Somare call for women in politics

A WOMAN candidate in the Papua New Guinea elections believes it is more important than ever that PNG has women MPs in parliament.
Somare call for women in politics Somare call for women in politics Somare call for women in politics Somare call for women in politics Somare call for women in politics

Dulciana Somare-Brash

Staff Reporter

Dulciana Somare-Brash is the daughter of the late Sir Michael Somare and she unsuccessfully stood in the East Sepik regional seat in 2017, finishing fourth in the vote count.
 
This time she is standing in the Angoram seat in East Sepik, which has previously been held by her brother, Arthur Somare, Radio New Zealand Pacific reports.
 
PNG has had very few women MPs over the country's 47 years of independence, and none in the current parliament.
 
Somare-Brash said it was vital that changed when the country went to the polls in July - and she was hoping to be part of that change.
 
"Papua New Guinea is growing so quickly. We are growing at a population rate of about 3.8% each year. We don't have female representation in parliament at all and that too is a huge motivator for why I continue to persist," she said.
 
"I work in a political space, as a technical advisor, and I am hoping, as I see my support base increase that I might have some success at the polls this time."
 
Somare-Brash said the lack of equity for many in PNG society - women and children, particularly - was a motivating force for her.
 
Somare-Brash said it was vital that changed when the country went to the polls in July - and she was hoping to be part of that change.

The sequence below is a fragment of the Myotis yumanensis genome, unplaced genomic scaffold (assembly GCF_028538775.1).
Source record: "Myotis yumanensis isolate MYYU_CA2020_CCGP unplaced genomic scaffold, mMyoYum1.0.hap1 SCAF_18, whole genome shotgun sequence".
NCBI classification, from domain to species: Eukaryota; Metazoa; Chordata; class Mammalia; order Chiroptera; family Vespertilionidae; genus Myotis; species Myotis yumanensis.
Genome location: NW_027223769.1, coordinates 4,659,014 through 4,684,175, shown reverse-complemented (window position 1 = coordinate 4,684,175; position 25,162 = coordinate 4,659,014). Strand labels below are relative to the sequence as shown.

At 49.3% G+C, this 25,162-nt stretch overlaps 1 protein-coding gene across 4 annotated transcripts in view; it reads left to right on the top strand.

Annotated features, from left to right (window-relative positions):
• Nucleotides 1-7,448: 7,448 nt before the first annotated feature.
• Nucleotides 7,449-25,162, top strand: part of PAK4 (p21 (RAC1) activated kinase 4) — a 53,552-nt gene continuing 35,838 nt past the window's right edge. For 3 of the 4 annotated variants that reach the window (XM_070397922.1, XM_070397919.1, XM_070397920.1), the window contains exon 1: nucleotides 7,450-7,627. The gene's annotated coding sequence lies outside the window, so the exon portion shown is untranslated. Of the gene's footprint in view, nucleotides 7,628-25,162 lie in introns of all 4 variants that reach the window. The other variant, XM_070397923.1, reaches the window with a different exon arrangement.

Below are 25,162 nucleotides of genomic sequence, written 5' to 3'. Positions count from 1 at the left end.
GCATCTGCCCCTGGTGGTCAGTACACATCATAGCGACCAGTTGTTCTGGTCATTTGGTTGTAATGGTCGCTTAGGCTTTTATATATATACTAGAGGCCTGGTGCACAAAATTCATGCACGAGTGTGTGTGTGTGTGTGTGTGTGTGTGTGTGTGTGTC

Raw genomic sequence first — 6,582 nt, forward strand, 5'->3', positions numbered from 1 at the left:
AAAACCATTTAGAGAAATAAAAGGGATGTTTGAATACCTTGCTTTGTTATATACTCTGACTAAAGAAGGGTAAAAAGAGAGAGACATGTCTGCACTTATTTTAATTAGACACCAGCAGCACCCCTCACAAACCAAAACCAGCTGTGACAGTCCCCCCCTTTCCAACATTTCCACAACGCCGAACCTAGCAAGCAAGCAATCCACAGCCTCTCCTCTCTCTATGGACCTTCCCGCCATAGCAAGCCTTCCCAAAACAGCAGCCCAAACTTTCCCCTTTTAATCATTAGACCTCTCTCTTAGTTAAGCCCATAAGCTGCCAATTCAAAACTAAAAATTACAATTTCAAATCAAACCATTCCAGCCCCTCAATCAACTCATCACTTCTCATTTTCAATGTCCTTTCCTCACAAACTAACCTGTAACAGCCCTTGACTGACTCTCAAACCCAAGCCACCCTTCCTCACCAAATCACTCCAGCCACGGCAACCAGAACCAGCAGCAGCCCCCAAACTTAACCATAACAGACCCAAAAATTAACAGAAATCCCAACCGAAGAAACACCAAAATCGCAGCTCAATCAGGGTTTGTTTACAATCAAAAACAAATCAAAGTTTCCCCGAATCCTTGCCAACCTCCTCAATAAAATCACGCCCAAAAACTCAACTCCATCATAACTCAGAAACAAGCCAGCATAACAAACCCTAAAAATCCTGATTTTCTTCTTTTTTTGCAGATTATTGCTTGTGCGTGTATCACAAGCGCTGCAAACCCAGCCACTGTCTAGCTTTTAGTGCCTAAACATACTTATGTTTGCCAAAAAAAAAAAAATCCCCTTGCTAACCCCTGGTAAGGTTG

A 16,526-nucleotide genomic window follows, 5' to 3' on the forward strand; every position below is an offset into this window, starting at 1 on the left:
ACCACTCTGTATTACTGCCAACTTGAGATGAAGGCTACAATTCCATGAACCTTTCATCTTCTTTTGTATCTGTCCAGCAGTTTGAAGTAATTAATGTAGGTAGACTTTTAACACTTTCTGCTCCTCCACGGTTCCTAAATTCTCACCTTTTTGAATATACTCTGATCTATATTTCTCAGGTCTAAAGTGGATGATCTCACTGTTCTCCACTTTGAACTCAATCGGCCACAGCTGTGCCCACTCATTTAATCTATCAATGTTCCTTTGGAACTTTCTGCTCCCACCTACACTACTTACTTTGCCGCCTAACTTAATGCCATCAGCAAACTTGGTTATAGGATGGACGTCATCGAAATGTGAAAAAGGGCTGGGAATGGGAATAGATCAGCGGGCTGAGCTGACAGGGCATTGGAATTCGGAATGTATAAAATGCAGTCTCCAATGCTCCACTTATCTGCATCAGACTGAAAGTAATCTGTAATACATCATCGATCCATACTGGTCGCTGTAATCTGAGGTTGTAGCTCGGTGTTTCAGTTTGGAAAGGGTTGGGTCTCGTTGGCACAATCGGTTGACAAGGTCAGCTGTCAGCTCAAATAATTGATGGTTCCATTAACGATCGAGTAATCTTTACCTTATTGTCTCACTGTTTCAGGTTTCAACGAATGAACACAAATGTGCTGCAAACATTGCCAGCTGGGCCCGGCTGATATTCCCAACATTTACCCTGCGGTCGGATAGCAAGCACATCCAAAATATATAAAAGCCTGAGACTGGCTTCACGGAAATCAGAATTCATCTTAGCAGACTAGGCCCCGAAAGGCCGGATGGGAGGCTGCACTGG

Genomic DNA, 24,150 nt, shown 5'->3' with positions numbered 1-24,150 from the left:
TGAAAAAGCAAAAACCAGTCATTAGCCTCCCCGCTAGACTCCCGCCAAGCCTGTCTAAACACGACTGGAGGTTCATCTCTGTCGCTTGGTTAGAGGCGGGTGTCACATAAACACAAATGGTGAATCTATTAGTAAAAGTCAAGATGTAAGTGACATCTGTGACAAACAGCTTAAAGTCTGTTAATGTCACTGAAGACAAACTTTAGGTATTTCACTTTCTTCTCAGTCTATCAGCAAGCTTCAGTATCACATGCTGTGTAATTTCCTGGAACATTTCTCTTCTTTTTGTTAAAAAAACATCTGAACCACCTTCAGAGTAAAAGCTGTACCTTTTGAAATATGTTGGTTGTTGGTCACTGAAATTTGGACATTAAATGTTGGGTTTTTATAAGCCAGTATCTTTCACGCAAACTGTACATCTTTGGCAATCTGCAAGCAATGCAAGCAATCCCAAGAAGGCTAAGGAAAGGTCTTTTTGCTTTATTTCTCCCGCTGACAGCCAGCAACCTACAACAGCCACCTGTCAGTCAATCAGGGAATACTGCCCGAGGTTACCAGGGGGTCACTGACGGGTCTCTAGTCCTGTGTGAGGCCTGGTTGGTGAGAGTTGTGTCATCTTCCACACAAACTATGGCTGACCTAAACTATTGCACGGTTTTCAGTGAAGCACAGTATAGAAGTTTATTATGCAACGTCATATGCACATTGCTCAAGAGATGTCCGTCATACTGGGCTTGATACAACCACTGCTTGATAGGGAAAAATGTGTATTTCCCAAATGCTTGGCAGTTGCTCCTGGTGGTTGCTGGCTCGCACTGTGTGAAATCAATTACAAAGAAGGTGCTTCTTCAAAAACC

"Papua New Guinea is growing so quickly. We are growing at a population rate of about 3.8% each year. We don't have female representation in parliament at all and that too is a huge motivator for why I continue to persist," she said.
 
"I work in a political space, as a technical adviser, and I am hoping, as I see my support base increase that I might have some success at the polls this time."
 
Somare-Brash said the lack of equity for many in PNG society - women and children, particularly - was a motivating force for her.
 
"I feel very confident with the policy priorities that I am promoting, with a deep understanding of my people and their challenges.
 
"And certainly, the issues of the importance of equity in the benefit sharing arrangements in Papua New Guinea, where women and children and youth seem to be left at the back of the line when we are divvying out the spoils, if you like, from our massive resource base in Papua New Guinea."
 
The nominations period is not yet finished but a record number of women candidates was anticipated.
 
Voting, over a two-week period, is set to begin 9 July.

 

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